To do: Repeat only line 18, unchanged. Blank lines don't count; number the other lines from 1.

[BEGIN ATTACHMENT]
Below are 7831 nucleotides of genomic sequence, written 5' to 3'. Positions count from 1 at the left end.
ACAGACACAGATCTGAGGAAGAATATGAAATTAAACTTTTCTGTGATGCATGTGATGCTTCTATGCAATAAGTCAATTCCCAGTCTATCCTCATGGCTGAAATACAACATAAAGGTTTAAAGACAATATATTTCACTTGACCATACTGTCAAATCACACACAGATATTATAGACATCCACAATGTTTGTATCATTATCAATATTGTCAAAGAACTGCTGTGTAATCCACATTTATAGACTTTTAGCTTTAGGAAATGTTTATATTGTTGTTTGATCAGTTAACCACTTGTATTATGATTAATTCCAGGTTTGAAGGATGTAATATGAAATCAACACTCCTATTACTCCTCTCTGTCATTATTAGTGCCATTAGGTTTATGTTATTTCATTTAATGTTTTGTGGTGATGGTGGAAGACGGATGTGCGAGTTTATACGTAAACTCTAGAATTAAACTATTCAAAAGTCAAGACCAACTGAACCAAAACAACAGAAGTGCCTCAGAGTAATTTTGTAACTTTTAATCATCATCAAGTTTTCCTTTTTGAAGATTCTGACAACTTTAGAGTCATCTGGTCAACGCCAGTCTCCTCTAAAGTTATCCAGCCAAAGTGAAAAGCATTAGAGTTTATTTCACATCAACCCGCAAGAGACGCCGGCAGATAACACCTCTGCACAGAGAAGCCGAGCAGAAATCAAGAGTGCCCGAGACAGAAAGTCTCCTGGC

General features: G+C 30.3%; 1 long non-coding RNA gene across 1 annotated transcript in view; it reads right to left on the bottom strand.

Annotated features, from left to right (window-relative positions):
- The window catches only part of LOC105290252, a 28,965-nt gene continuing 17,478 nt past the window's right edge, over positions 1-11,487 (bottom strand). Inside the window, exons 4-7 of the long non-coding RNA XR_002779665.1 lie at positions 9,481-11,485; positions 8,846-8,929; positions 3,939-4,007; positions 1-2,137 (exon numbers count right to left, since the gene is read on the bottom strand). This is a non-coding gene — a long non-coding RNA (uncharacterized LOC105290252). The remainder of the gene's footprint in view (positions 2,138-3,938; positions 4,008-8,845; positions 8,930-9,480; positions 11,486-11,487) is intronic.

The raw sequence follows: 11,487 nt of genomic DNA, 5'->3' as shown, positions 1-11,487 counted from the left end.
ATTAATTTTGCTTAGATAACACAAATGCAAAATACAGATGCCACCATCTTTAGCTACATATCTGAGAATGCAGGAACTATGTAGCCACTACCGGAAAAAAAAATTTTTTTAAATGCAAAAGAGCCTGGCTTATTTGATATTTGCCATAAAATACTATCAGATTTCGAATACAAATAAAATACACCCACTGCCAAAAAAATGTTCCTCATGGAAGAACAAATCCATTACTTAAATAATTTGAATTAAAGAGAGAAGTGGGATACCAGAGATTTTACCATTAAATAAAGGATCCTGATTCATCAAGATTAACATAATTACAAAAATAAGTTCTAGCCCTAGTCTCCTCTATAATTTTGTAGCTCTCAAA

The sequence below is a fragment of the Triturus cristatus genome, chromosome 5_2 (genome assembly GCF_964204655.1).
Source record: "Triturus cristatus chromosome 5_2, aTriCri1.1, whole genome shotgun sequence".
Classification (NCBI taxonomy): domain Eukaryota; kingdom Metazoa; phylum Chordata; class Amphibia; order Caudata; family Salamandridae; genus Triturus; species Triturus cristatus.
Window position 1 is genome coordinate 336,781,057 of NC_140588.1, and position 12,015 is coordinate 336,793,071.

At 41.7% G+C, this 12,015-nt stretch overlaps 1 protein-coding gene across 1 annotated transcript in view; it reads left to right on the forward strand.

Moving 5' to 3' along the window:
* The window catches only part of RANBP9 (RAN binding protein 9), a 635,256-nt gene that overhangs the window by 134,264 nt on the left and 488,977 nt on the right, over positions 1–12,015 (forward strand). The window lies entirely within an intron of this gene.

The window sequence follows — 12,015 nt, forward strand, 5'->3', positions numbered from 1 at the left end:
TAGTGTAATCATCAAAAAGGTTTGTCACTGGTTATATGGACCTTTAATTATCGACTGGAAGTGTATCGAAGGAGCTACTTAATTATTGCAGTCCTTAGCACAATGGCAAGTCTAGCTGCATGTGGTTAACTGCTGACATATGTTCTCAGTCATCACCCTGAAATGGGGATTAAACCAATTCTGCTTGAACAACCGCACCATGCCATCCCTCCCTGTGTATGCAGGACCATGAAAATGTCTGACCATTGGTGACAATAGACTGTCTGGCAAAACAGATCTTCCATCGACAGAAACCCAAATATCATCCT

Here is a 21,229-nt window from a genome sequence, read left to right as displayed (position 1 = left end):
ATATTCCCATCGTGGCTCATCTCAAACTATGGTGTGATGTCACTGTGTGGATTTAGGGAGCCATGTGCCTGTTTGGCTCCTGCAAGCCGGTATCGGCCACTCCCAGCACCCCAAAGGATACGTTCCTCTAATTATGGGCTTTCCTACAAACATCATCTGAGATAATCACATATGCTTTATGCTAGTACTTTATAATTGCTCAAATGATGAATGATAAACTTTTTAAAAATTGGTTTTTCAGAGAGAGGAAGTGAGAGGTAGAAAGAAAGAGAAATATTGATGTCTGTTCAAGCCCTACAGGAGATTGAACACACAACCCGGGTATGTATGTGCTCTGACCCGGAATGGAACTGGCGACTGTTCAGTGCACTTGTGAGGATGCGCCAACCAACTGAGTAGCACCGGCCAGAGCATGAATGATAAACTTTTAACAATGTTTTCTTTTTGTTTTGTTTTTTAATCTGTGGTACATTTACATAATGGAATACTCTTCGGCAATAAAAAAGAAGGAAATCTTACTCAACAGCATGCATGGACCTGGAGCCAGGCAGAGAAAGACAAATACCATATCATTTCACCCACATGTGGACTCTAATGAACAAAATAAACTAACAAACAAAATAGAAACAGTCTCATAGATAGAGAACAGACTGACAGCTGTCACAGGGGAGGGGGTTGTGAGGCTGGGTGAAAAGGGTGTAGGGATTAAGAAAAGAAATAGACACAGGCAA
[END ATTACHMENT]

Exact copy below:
ATATTCCCATCGTGGCTCATCTCAAACTATGGTGTGATGTCACTGTGTGGATTTAGGGAGCCATGTGCCTGTTTGGCTCCTGCAAGCCGGTATCGGCCACTCCCAGCACCCCAAAGGATACGTTCCTCTAATTATGGGCTTTCCTACAAACATCATCTGAGATAATCACATATGCTTTATGCTAGTACTTTATAATTGCTCAAATGATGAATGATAAACTTTTTAAAAATTGGTTTTTCAGAGAGAGGAAGTGAGAGGTAGAAAGAAAGAGAAATATTGATGTCTGTTCAAGCCCTACAGGAGATTGAACACACAACCCGGGTATGTATGTGCTCTGACCCGGAATGGAACTGGCGACTGTTCAGTGCACTTGTGAGGATGCGCCAACCAACTGAGTAGCACCGGCCAGAGCATGAATGATAAACTTTTAACAATGTTTTCTTTTTGTTTTGTTTTTTAATCTGTGGTACATTTACATAATGGAATACTCTTCGGCAATAAAAAAGAAGGAAATCTTACTCAACAGCATGCATGGACCTGGAGCCAGGCAGAGAAAGACAAATACCATATCATTTCACCCACATGTGGACTCTAATGAACAAAATAAACTAACAAACAAAATAGAAACAGTCTCATAGATAGAGAACAGACTGACAGCTGTCACAGGGGAGGGGGTTGTGAGGCTGGGTGAAAAGGGTGTAGGGATTAAGAAAAGAAATAGACACAGGCAA